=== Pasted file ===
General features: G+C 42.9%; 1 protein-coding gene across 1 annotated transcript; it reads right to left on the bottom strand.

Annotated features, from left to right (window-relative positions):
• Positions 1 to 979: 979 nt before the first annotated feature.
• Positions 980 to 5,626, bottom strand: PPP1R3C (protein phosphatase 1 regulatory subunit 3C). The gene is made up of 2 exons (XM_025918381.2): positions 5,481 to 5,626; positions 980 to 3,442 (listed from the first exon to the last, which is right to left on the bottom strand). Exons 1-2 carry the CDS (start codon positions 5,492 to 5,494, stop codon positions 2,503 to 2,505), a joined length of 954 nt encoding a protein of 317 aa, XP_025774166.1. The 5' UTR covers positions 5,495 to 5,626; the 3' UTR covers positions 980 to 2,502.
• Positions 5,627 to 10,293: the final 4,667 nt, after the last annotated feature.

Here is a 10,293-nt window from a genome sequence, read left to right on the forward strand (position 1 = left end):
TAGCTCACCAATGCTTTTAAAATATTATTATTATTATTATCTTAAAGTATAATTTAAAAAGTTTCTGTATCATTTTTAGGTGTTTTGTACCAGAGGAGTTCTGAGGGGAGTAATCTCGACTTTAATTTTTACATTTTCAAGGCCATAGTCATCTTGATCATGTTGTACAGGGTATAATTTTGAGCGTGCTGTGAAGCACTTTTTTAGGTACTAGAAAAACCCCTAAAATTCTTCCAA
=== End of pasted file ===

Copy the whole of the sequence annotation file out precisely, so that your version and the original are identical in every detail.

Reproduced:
General features: G+C 42.9%; 1 protein-coding gene across 1 annotated transcript; it reads right to left on the bottom strand.

Annotated features, from left to right (window-relative positions):
• Positions 1 to 979: 979 nt before the first annotated feature.
• Positions 980 to 5,626, bottom strand: PPP1R3C (protein phosphatase 1 regulatory subunit 3C). The gene is made up of 2 exons (XM_025918381.2): positions 5,481 to 5,626; positions 980 to 3,442 (listed from the first exon to the last, which is right to left on the bottom strand). Exons 1-2 carry the CDS (start codon positions 5,492 to 5,494, stop codon positions 2,503 to 2,505), a joined length of 954 nt encoding a protein of 317 aa, XP_025774166.1. The 5' UTR covers positions 5,495 to 5,626; the 3' UTR covers positions 980 to 2,502.
• Positions 5,627 to 10,293: the final 4,667 nt, after the last annotated feature.

Here is a 10,293-nt window from a genome sequence, read left to right on the forward strand (position 1 = left end):
TAGCTCACCAATGCTTTTAAAATATTATTATTATTATTATCTTAAAGTATAATTTAAAAAGTTTCTGTATCATTTTTAGGTGTTTTGTACCAGAGGAGTTCTGAGGGGAGTAATCTCGACTTTAATTTTTACATTTTCAAGGCCATAGTCATCTTGATCATGTTGTACAGGGTATAATTTTGAGCGTGCTGTGAAGCACTTTTTTAGGTACTAGAAAAACCCCTAAAATTCTTCCAA